The act of reconciliation refers to redeeming oneself for any wrongdoing. This act includes genuine remorse, as well as repentance. We will discuss the top ten symbols of reconciliation in this article. These symbols are based on history, mythology, everyday life, and Christianity.
Within the realm of the Catholic religion, the sacrament of reconciliation is also known as a confession. The Roman Catholic Church’s concept of a confession was to seek forgiveness for sins. God forgave people for their sins and helped them heal. People’s confessions let them reconcile with the church while the church took people’s’ sins onto itself.
Let’s take a look at our list of the top 10 most important symbols of reconciliation:
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When there were local wars during the colonial period, people liked to turn to symbols of reconciliation. The story of Aeneas was socially, politically, and religiously constructed to take a new identity.
Aeneas was venerated as the hero and a great leader in Italy, Sicily, and northern Aegean. The Romans needed the intelligence and cooperation of the Greeks. Therefore, both nations agreed on using this myth to reconstruct their identity. This myth shaped Rome as a powerful empire of that time.
The story of Aeneas is a notable symbol of reconciliation.
So exactly who was Aeneas? Aeneas was the son of Anchises and Aphrodite. He was the primary hero of Troy and was also a hero in Rome and belonged to Troy’s royal lineage. He was second to only Hector in terms of ability and power.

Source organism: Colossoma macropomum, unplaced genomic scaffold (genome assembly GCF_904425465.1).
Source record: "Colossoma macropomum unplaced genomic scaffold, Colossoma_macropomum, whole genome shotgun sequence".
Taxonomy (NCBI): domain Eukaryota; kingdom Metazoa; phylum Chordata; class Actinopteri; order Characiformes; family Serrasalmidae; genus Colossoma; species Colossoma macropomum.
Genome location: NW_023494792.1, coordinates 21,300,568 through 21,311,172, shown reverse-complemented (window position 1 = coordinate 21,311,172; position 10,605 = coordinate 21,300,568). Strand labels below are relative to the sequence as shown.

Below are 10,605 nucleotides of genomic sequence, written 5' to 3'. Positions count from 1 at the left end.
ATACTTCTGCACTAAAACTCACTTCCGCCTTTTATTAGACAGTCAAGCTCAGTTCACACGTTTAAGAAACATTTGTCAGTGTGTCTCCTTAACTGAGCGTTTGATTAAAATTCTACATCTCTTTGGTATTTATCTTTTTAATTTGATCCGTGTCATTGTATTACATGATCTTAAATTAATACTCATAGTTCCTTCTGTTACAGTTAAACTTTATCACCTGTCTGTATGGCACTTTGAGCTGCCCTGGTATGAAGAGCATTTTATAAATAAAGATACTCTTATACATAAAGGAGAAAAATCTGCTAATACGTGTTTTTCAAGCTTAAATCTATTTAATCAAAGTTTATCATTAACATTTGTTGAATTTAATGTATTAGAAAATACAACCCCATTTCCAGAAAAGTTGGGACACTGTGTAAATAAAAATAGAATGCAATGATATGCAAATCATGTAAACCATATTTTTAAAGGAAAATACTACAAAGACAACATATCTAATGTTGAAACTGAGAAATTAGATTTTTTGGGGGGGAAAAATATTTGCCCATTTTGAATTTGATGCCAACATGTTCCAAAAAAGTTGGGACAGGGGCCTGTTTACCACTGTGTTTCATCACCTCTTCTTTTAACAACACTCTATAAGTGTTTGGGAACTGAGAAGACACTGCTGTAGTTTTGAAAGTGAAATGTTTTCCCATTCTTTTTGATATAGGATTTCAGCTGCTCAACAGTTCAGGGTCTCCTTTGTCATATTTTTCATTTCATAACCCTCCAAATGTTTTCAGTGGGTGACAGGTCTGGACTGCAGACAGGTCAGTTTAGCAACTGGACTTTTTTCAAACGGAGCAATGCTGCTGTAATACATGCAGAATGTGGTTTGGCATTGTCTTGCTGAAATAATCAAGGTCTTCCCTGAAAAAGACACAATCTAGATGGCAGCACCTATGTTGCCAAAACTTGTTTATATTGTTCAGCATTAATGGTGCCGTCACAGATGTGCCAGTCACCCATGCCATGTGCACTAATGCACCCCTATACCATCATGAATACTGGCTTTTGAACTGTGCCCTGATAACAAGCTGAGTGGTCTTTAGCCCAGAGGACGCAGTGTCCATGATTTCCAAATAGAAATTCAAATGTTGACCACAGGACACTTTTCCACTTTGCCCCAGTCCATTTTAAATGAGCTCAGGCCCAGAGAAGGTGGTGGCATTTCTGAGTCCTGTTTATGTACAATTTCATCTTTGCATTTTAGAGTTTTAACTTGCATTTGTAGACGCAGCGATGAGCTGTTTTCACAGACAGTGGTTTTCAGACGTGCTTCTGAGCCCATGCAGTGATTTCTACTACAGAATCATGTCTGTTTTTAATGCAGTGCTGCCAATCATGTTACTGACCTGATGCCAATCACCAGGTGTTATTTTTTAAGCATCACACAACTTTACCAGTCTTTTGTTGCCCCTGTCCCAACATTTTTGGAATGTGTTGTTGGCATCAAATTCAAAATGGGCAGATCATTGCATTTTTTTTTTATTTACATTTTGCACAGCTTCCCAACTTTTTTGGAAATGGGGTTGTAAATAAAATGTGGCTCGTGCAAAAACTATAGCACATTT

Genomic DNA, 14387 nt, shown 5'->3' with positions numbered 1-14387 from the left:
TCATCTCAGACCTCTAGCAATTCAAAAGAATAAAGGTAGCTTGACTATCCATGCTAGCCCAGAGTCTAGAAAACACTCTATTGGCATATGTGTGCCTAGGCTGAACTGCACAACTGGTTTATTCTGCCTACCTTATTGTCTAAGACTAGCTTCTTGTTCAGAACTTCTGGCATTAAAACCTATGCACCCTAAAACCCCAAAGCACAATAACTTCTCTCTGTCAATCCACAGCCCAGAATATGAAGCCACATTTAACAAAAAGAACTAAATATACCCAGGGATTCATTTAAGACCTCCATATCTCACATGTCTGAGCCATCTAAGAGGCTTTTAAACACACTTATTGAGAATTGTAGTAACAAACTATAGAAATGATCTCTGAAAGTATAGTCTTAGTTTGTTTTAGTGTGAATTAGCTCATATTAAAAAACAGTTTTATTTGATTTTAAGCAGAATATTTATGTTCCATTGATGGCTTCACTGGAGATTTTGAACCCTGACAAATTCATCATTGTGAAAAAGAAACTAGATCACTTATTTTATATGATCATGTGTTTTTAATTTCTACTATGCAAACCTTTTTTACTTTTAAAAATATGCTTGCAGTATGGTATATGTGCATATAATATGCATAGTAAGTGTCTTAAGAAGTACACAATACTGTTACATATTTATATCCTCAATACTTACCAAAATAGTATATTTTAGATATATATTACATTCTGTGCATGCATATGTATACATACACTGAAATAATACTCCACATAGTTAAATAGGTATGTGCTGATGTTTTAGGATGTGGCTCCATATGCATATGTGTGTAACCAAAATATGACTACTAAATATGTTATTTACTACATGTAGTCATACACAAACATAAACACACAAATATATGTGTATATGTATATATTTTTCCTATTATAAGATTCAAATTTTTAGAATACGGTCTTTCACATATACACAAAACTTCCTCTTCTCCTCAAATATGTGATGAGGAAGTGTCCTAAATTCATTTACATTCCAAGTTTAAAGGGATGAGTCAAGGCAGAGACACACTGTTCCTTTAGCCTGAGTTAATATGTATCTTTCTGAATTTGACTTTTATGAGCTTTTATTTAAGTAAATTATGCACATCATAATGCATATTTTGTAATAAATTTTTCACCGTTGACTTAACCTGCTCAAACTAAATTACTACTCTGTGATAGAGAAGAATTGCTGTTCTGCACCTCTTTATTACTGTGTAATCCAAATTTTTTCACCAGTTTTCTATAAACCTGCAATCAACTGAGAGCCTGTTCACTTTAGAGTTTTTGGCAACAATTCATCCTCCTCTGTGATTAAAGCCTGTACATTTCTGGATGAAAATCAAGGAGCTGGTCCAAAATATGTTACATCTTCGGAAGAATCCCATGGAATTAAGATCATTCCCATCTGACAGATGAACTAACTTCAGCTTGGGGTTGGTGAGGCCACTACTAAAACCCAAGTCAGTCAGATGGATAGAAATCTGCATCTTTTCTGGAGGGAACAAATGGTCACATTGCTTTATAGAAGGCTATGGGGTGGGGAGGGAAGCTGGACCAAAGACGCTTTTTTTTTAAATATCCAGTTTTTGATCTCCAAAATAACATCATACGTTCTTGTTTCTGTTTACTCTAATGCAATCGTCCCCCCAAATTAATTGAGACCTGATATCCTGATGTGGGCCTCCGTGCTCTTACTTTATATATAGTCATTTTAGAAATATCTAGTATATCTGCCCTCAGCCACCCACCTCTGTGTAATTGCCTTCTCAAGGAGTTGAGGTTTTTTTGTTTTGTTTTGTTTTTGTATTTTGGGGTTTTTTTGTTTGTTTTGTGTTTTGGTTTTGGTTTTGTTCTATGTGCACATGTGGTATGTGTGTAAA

Literature also says that Aeneas was worshipped as a god during the time of Augustus and Paul. This myth and cult of Aeneas shaped the empire’s image as a diversified culture. 
2. The Dove
The Dove symbolizes peace and reconciliation even in the Babylonian flood stories. It carried a branch of olive in its beak when it returned to Noah’s Ark as a sign of land ahead. The Dove has become an international sign of peace.
Greek legends also consider the Dove a love symbol representing faithful and dedicated love. There is a legend that two black doves flew from Thebes, one settled in Dodona in a place which was sacred to Zeus, the father of the Greek gods.
The Dove spoke in a human voice and said that an Oracle would be established in that place. The second Dove flew to Libya, another place sacred to Zeus, and established a second Oracle. 
Irene denotes a symbol of reconciliation and is depicted by the peace sign, white gates, and an entryway. Irene was Zeus’s daughter and one of the three Horae who looked into the matters of peace and justice. They guarded the gates of Mount Olympus and made sure that only good-hearted people could pass through those gates.